5. False. Snoring may indicate the presence of a life-threatening sleeping disorder called sleeping apnea. People with sleeping apnea snore loudly and wake up repeatedly during the night, gasping for breath. These repeated awakenings lead to severe daytime sleepiness. Many people with sleeping apnea are unaware they have this condition.
  6. True. Though many people fail to remember their dreams, dreaming does occur for every person, every night. Dreams are most vivid during REM or rapid eye movement sleep.
  7. False. Sleeping need remains unchanged throughout adulthood. Older people who sleep less at night tend to sleep more during the day. If poor sleeping habits, pain or health conditions make sleeping difficult, a physician can help.
  8. False. If you are sleepy enough, you can fall asleep anywhere. it is also possible to fall asleep for a few seconds and not even realize it. These “microsleeps” can be dangerous if they happen when you are driving.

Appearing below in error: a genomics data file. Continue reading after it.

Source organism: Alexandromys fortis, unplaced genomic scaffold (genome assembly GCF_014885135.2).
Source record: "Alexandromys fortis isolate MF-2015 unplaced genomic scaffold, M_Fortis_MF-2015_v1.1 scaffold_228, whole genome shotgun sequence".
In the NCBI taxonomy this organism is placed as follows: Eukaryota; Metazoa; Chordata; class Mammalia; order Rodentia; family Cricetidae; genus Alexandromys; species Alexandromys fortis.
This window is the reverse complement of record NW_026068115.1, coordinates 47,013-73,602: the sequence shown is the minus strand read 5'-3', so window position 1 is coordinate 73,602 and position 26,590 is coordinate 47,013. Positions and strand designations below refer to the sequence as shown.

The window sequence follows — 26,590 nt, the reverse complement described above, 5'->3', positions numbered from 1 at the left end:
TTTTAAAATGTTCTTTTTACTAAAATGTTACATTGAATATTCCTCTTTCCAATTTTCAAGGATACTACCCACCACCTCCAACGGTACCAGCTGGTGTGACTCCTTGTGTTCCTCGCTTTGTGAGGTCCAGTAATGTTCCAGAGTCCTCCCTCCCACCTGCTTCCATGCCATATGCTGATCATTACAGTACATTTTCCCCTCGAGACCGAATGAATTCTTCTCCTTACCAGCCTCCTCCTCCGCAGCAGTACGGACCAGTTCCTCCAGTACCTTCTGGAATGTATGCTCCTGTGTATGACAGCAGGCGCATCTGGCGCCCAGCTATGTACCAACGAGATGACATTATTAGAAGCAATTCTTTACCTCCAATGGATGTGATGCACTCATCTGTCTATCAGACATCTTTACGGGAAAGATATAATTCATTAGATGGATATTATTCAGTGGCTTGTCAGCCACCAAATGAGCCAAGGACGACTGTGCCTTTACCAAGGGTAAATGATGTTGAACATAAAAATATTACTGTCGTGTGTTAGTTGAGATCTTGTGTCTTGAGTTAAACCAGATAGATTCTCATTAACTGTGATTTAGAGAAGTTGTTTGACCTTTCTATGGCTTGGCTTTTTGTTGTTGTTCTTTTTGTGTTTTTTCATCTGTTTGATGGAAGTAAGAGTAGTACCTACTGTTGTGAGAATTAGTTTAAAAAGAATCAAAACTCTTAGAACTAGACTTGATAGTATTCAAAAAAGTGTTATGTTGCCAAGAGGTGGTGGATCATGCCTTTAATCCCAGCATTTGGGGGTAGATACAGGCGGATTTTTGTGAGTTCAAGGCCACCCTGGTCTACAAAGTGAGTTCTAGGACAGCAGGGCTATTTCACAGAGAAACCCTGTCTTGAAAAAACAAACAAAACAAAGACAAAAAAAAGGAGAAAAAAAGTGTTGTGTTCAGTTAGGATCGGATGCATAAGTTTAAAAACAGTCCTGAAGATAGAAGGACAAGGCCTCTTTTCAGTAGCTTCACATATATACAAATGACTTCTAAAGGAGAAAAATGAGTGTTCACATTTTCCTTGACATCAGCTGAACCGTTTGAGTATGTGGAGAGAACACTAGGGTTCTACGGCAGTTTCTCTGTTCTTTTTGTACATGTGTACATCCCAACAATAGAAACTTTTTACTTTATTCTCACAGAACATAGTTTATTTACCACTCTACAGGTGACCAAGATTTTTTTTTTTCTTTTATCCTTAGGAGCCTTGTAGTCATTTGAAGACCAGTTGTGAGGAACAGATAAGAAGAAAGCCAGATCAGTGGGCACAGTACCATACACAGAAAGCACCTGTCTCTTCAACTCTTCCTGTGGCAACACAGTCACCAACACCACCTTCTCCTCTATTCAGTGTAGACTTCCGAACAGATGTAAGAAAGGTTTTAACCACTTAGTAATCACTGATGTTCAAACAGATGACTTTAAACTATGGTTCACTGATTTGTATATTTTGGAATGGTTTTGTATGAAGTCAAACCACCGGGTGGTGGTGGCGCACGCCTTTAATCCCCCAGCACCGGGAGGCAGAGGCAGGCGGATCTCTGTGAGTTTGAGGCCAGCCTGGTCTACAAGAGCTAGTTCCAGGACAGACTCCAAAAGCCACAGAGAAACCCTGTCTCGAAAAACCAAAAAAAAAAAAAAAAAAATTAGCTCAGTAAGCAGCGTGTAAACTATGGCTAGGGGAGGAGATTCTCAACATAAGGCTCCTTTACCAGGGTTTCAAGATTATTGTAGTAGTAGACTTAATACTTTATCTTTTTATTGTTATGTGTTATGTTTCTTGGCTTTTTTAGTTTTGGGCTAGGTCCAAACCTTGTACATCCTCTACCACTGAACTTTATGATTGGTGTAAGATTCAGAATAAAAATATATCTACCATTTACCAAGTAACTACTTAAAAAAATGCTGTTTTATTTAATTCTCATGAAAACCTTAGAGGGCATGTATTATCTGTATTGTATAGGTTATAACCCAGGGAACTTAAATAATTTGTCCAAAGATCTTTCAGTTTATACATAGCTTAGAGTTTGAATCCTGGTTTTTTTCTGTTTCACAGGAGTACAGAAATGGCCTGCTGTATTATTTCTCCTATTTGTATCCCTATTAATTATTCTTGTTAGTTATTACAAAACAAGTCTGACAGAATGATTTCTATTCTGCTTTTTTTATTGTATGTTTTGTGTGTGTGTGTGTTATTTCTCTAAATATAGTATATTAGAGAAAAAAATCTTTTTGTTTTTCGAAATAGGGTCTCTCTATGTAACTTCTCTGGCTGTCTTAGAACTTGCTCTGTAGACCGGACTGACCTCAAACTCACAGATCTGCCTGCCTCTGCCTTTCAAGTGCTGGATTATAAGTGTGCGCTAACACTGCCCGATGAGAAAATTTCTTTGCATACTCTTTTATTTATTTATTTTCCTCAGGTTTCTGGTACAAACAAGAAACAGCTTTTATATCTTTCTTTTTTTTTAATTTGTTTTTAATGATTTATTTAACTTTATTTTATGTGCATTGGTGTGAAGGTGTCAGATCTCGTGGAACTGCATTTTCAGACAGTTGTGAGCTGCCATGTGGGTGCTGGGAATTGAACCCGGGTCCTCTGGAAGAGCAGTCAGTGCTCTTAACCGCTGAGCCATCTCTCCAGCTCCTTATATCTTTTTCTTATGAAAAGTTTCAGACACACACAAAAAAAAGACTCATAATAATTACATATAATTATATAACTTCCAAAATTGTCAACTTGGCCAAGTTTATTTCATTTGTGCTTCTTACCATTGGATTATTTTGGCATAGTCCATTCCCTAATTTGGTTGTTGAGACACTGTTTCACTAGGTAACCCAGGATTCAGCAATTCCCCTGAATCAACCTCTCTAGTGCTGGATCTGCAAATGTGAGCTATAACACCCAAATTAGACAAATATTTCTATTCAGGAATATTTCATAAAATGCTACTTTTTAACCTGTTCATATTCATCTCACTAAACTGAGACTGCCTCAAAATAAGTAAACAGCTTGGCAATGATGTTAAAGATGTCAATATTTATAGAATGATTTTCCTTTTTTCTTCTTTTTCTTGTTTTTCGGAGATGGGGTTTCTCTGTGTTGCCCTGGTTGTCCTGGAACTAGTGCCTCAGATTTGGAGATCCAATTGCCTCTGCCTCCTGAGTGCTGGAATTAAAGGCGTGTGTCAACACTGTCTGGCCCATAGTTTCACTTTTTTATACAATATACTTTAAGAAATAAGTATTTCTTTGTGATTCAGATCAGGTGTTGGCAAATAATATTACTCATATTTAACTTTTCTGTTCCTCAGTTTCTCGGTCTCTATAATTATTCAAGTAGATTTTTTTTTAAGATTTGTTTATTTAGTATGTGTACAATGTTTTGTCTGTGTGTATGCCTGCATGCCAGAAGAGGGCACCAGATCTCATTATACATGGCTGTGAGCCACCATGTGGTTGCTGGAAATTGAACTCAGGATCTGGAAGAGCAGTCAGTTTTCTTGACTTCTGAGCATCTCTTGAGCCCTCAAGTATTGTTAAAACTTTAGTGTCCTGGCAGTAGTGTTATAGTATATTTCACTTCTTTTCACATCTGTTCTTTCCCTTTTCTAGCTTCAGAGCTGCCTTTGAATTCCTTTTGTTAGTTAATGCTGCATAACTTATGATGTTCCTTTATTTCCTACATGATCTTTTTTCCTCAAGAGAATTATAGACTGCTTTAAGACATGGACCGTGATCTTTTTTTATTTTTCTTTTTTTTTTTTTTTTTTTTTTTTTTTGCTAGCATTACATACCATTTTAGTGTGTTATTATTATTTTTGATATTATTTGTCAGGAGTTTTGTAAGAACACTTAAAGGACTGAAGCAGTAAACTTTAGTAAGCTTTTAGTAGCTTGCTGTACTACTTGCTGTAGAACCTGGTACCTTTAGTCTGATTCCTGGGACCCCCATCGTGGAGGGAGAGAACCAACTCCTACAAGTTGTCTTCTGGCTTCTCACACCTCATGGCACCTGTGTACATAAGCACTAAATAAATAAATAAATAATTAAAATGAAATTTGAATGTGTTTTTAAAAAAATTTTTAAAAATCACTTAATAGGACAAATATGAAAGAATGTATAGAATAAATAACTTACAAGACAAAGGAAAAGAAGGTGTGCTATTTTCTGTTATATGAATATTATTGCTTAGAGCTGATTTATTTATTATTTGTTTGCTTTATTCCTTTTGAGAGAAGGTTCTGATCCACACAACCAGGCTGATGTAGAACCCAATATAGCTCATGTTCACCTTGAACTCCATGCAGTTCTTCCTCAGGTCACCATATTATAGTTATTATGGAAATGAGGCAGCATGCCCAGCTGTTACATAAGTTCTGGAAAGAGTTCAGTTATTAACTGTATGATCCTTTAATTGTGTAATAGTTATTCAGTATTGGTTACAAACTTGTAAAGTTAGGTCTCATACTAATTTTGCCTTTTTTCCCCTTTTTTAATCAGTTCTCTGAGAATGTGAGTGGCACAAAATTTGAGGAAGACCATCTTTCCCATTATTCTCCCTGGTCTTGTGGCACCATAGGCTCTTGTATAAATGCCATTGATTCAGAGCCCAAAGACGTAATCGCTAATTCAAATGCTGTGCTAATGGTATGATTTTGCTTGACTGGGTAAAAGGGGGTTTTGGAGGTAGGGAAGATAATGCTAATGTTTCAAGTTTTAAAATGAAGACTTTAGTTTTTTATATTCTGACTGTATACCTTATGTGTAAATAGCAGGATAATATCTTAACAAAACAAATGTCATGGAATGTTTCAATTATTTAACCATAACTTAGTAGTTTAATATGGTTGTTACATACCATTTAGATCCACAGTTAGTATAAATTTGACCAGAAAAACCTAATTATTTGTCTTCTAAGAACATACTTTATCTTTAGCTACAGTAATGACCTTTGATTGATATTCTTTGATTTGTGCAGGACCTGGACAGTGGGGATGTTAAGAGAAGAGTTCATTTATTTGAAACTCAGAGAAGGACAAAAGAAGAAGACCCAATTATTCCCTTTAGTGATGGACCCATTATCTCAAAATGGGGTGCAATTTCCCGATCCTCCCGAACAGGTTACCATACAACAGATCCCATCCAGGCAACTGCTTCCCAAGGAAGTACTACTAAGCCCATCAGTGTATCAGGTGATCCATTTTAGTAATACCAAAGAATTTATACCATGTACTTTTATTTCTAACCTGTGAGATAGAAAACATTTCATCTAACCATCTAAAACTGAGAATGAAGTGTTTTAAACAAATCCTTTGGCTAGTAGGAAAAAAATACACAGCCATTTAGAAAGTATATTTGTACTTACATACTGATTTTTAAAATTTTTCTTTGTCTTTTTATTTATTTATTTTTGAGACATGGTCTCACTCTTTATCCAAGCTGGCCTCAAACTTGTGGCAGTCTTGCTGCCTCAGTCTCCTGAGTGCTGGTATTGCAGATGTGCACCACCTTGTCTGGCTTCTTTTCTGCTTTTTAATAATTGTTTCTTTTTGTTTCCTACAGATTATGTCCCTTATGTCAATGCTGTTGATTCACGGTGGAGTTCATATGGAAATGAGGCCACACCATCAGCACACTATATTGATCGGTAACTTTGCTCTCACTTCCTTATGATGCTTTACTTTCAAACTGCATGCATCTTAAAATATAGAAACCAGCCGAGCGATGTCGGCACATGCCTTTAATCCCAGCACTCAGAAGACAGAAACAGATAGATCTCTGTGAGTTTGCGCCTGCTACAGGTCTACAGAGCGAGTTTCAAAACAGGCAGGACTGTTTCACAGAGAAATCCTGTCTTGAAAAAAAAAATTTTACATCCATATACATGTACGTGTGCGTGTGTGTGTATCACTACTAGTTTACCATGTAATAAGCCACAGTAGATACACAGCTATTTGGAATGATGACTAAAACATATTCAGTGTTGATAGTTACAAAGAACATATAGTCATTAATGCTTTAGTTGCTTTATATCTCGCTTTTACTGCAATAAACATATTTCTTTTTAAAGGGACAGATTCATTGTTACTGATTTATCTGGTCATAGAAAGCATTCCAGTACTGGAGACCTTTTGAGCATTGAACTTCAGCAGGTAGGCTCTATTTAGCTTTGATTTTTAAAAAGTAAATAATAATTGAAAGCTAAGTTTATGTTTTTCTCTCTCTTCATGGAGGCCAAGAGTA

9. False. Playing a radio, chewing a gum, and opening windows are not great ways to keep sleepy drivers alert because their effects are short-timed. If you are having trouble staying awake while driving, try to pull over at a safe place and take a short nap or have a caffeinated drink. The best solution is to drive after a good night sleep.
  10. False. Sleep disorders occur due to a variety of causes. Sleeping apnea, for example, is caused by obstruction of the airway during sleep. Narcolepsy is characterized by severe daytime sleepiness and sudden sleep attacks, and it appears to be genetic. No one knows yet what causes restless legs syndrome, in which creepy, crawly feelings arise in the legs and are relieved, momentarily, by motion.
  11. True.  All living things (people, animals, even plants) have a circadian or about a 24-hour rhythm. This affects when we feel sleepy and alert. Whether you work a night shift or not, you are most likely to feel sleepy between midnight and 06:00 am. Therefore, a shift worker’s circadian rhythm never adjusts.